Contributed by Elia Guadagno1, Domenico Solari2, Gianpiero Iannuzzo2, Eduardo Clery1, Mariarosaria Cervasio1, Annarosaria De Chiara3, Marialaura Del Basso De Caro1
1Department of Advanced Biomedical Sciences, Pathology Section; 2Department of Neurosciences, Reproductive and Odontostomatological Sciences, Division of Neurosurgery University of Naples Federico II, Via Pansini 5, 80131 Naples- Italy; 3Pathology Unit, IRCCS National Institute of Tumors " G. Pascale Foundation", Naples, Italy
A 53-year-old woman presented with a growing mass in the left lumbar region. The patient had become casually aware of it ten years ago. Since then she performed radiological and clinical follow-up; she refused surgical resection. In 2009 a cytological examination had displayed mesenchymal cells without nuclear atypia. In the last year the tumor had been growing and had become symptomatic with pain during physical activity. Clinical examination revealed an unmovable swelling on the left lumbar region with intact skin. MRI showed a 9x4x5 cm T1 hypointense and T2 hyperintense mass, with a strong and heterogeneous enhancement after contrast infusion and a hypointense central core. It extended from the body of the second to the fifth lumbar vertebra. CT scan of the chest also revealed four pulmonary nodules enhancing with contrast, two of which were hypermetabolic during the whole body PET-CT scan (max SUV 2.7 and 2.4). The patient underwent surgical resection of the lumbar lesion which was easily removed with sharp dissection from the surrounding muscle fibers.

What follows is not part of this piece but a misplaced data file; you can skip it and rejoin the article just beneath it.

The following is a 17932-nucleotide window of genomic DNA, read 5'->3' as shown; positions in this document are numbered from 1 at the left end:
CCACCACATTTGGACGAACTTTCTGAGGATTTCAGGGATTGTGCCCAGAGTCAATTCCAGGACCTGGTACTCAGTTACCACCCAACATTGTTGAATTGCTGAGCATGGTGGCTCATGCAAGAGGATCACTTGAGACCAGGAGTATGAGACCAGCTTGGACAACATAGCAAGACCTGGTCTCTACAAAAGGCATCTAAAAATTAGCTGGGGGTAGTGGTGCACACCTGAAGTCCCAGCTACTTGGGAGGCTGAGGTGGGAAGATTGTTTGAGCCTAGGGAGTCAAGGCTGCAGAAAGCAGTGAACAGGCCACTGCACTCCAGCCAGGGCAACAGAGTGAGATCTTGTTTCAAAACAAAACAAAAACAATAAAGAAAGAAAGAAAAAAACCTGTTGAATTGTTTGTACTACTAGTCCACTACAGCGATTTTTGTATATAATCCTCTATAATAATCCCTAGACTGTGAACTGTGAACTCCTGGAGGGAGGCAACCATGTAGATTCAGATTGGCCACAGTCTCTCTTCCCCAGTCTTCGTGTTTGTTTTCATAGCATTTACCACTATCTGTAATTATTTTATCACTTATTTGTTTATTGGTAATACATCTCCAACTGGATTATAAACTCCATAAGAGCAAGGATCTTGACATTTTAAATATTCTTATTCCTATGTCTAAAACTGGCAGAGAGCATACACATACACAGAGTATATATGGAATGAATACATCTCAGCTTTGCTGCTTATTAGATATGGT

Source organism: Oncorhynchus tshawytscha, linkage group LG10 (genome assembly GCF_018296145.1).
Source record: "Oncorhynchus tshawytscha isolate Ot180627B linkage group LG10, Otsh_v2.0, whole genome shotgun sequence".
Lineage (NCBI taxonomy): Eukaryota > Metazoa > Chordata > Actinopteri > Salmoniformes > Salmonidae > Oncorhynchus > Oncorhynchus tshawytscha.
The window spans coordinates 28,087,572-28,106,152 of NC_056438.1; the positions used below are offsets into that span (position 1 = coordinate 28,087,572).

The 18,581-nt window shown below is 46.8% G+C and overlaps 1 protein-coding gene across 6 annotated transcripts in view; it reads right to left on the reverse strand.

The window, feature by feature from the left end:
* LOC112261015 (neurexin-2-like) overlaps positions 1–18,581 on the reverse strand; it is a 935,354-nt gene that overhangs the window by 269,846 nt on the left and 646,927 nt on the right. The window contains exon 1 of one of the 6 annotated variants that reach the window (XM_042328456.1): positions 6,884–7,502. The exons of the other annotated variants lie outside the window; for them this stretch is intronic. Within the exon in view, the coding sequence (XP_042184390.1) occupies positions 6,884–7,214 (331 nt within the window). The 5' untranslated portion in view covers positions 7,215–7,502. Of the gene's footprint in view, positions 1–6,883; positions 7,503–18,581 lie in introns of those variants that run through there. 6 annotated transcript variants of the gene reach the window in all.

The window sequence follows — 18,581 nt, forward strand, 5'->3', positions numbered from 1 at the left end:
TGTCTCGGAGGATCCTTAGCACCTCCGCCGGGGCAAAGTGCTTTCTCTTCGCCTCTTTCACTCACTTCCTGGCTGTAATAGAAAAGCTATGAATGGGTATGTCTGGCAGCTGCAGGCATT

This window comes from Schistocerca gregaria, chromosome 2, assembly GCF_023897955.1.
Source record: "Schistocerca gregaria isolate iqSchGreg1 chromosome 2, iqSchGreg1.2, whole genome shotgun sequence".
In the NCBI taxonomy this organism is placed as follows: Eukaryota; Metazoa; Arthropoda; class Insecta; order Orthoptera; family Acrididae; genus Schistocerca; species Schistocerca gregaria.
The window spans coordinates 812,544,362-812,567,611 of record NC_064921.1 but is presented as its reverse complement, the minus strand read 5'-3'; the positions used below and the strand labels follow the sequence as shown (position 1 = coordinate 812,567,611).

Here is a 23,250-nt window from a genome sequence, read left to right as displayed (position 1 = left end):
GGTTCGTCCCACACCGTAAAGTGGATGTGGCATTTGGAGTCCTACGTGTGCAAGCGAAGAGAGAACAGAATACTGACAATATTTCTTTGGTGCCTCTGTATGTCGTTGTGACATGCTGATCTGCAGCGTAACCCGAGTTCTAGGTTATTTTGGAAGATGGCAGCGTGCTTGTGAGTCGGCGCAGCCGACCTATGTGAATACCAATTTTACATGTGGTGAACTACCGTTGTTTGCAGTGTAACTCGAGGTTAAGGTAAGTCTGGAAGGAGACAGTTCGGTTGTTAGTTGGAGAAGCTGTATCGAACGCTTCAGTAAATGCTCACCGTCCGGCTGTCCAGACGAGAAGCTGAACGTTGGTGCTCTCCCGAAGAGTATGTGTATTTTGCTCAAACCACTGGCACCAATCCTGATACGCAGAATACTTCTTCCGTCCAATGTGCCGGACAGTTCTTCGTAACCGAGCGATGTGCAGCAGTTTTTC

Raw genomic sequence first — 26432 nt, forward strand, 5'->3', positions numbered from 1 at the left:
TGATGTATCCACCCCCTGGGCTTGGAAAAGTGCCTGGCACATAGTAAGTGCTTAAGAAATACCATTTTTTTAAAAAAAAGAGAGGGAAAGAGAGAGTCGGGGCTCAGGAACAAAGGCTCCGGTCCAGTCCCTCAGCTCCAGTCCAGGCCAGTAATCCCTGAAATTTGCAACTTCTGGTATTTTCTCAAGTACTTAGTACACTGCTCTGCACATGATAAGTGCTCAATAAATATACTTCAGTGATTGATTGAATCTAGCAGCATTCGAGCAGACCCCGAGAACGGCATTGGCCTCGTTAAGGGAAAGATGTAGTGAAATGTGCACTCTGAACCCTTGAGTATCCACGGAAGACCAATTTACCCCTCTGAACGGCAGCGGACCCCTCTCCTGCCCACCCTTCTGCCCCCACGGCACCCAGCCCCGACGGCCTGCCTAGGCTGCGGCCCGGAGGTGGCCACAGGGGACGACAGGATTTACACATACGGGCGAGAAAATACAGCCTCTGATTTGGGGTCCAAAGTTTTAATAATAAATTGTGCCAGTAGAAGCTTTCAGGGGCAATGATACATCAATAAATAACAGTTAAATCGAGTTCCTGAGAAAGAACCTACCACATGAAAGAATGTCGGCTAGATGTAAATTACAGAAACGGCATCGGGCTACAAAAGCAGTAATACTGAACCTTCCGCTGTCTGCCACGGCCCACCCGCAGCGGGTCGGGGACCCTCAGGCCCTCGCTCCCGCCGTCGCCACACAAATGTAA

At gross examination the mass was encapsulated and its cut section was multinodular, glistening, mainly white and firm, with central areas of bone consistency (Fig. 1A). Histopathological examination of hematoxylin and eosin stain showed a partially circumscribed tumor, with biphasic appearance. The main aspect was a proliferation of atypical spindle cells arranged in fascicles, mitotically active (7 mitoses/10 HPF) and focally embedded in a myxoid matrix (Figs.1B, 1C); several foci of necrosis were detected. The second aspect was more differentiated and made of elongated bundles, interweaving fascicles and loose whorls of cells with wavy nuclei, without pleomorphism and in absence of mitoses (Figs. 1D, 1E). Bone metaplasia was present between these two areas. Immunohistochemical staining revealed diffuse reactivity to GLUT1 (Fig. 1F), CD10 (Fig.1G), EMA (Fig. 1H) and Bcl2 in the most differentiated area, but absence of reactivity in the most atypical areas. Both of them were focally reactive to CD34. Negative were S100 and CD99. Ultrastructural examination revealed the presence of spindle cells containing prominent pinocytic vesicles and surrounded by a focally discontinuous external lamina (Fig.1I). What is your diagnosis?